I know y’all are waiting with baited breath — wait, hold do you bait breath? Like a putting a worm on a fishing line or something?
Right, as I was saying, I know y’all are waiting with bated breath for me to publish all of those reader-submitted holiday-party “yowzas” I asked you to email me yesterday. But, let’s give that one more day to marinate — build the suspense.
Today, I’m sharing a new resource document that explains workplace rights for individuals with mental health conditions under the Americans With Disabilities Act. This one, right herre, entitled Depression, PTSD, & Other Mental Health Conditions in the Workplace: Your Legal Rights.
Hopefully, most of what’s in there is old hat for you guys.
For example, no, you can’t fire someone because they have a mental health condition.
(Yes, you can fire someone with a mental health condition because that person cannot perform the essential functions of the job with or without a reasonable accommodation).
Plus, an employer doesn’t have to hire or keep people in jobs they can’t perform, or employ people who objectively pose a “direct threat” to safety (a significant risk of substantial harm to self or others), even with an accommodation.
Can you ask an employee with a mental health condition for medical documentation of the condition if that employee asks for a reasonable accommodation? Yes, you can.
(Although, you shouldn’t necessarily force the employee to disclose the precise condition as long as the employee sufficiently documents the condition generally, describes the limitations, and identifies particular accommodations to allow the employee to perform the essential functions of the job).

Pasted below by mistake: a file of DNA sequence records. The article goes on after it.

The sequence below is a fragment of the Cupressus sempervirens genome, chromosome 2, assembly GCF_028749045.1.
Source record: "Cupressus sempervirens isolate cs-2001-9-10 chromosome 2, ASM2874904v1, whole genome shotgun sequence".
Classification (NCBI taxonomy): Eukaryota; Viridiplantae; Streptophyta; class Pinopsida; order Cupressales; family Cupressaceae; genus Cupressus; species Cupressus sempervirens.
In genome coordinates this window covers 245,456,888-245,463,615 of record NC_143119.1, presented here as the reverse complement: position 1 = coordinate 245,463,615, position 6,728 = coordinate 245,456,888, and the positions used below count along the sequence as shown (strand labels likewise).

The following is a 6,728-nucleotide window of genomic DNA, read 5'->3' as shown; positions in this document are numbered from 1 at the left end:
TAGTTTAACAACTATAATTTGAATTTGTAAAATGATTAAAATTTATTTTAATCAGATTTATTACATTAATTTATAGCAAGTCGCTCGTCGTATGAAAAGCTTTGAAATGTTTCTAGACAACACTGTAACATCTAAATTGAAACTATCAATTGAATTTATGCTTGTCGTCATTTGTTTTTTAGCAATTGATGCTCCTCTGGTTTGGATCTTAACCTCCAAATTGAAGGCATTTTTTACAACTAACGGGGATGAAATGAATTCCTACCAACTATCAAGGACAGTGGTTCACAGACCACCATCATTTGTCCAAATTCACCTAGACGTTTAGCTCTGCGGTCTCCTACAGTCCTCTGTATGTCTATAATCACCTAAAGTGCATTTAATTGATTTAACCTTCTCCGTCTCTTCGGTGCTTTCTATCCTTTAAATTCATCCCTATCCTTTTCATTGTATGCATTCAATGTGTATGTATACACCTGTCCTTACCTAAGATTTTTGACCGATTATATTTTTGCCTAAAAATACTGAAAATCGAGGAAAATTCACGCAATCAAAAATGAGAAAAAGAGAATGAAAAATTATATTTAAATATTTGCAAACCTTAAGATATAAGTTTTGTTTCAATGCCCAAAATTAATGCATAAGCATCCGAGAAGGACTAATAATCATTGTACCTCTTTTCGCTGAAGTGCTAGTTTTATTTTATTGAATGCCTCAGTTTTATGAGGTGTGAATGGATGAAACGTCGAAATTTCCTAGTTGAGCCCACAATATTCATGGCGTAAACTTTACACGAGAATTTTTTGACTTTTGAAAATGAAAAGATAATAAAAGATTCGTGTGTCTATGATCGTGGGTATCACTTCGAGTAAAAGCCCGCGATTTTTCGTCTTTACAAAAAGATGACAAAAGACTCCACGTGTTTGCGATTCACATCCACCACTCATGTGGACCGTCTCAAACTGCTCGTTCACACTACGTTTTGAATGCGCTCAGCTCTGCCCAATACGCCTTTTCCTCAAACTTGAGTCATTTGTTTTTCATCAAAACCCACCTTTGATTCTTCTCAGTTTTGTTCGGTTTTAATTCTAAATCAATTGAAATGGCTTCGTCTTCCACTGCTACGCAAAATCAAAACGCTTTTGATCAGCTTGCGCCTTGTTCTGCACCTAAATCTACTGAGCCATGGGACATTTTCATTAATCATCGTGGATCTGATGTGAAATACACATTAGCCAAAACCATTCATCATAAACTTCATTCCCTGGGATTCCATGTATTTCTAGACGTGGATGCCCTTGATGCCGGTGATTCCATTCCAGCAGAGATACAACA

Now, I know what you’re thinking. What about the employee with an anxiety disorder triggered by work? What possible reasonable accommodation exists to allow the employee to perform the essential functions of the job?
Maybe a transfer to another department away from a particular supervisor/co-worker stressor. Telecommute? Maybe. Also, consider FMLA leave or some other finite unpaid leave of absence.
Above all, regardless of the underlying disability, when an employee requests an accommodation, make sure that you engage in a good faith, interactive dialogue to ascertain if a reasonable accommodation would help the employee do the job, absent significant difficulty or expense. If more than one accommodation would work, you get to choose which one. (Although, I’m a big fan of giving the employee what they ask for as long as it’s reasonable).
And, if you have questions, call a lawyer.